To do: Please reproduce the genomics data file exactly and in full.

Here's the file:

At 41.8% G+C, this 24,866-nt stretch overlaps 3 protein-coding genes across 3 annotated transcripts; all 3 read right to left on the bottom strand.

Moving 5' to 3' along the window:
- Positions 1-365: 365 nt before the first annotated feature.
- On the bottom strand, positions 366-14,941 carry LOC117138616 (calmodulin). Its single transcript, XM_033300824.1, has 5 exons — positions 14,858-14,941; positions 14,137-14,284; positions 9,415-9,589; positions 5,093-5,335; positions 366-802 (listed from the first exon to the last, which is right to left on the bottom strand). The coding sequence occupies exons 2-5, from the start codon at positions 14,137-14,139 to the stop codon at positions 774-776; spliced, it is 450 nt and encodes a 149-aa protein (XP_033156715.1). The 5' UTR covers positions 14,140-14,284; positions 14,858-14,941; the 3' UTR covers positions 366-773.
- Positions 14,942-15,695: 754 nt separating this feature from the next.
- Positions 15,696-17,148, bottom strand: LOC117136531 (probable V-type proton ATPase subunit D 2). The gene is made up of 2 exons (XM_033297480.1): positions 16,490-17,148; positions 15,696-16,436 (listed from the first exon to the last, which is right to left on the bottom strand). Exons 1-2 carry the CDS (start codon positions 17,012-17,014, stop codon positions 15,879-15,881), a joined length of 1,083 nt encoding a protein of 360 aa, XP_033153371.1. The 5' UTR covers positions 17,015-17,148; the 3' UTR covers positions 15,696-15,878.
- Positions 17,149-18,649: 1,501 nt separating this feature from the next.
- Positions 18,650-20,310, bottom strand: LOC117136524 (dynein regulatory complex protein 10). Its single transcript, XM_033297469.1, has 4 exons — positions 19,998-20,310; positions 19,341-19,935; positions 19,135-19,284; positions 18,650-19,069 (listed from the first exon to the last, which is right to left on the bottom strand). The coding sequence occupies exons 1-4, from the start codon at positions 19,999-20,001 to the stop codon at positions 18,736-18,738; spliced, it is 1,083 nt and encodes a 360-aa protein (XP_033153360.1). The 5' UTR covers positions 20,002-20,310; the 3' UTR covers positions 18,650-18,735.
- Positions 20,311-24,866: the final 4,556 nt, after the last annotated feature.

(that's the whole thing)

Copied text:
At 41.8% G+C, this 24,866-nt stretch overlaps 3 protein-coding genes across 3 annotated transcripts; all 3 read right to left on the bottom strand.

Moving 5' to 3' along the window:
- Positions 1-365: 365 nt before the first annotated feature.
- On the bottom strand, positions 366-14,941 carry LOC117138616 (calmodulin). Its single transcript, XM_033300824.1, has 5 exons — positions 14,858-14,941; positions 14,137-14,284; positions 9,415-9,589; positions 5,093-5,335; positions 366-802 (listed from the first exon to the last, which is right to left on the bottom strand). The coding sequence occupies exons 2-5, from the start codon at positions 14,137-14,139 to the stop codon at positions 774-776; spliced, it is 450 nt and encodes a 149-aa protein (XP_033156715.1). The 5' UTR covers positions 14,140-14,284; positions 14,858-14,941; the 3' UTR covers positions 366-773.
- Positions 14,942-15,695: 754 nt separating this feature from the next.
- Positions 15,696-17,148, bottom strand: LOC117136531 (probable V-type proton ATPase subunit D 2). The gene is made up of 2 exons (XM_033297480.1): positions 16,490-17,148; positions 15,696-16,436 (listed from the first exon to the last, which is right to left on the bottom strand). Exons 1-2 carry the CDS (start codon positions 17,012-17,014, stop codon positions 15,879-15,881), a joined length of 1,083 nt encoding a protein of 360 aa, XP_033153371.1. The 5' UTR covers positions 17,015-17,148; the 3' UTR covers positions 15,696-15,878.
- Positions 17,149-18,649: 1,501 nt separating this feature from the next.
- Positions 18,650-20,310, bottom strand: LOC117136524 (dynein regulatory complex protein 10). Its single transcript, XM_033297469.1, has 4 exons — positions 19,998-20,310; positions 19,341-19,935; positions 19,135-19,284; positions 18,650-19,069 (listed from the first exon to the last, which is right to left on the bottom strand). The coding sequence occupies exons 1-4, from the start codon at positions 19,999-20,001 to the stop codon at positions 18,736-18,738; spliced, it is 1,083 nt and encodes a 360-aa protein (XP_033153360.1). The 5' UTR covers positions 20,002-20,310; the 3' UTR covers positions 18,650-18,735.
- Positions 20,311-24,866: the final 4,556 nt, after the last annotated feature.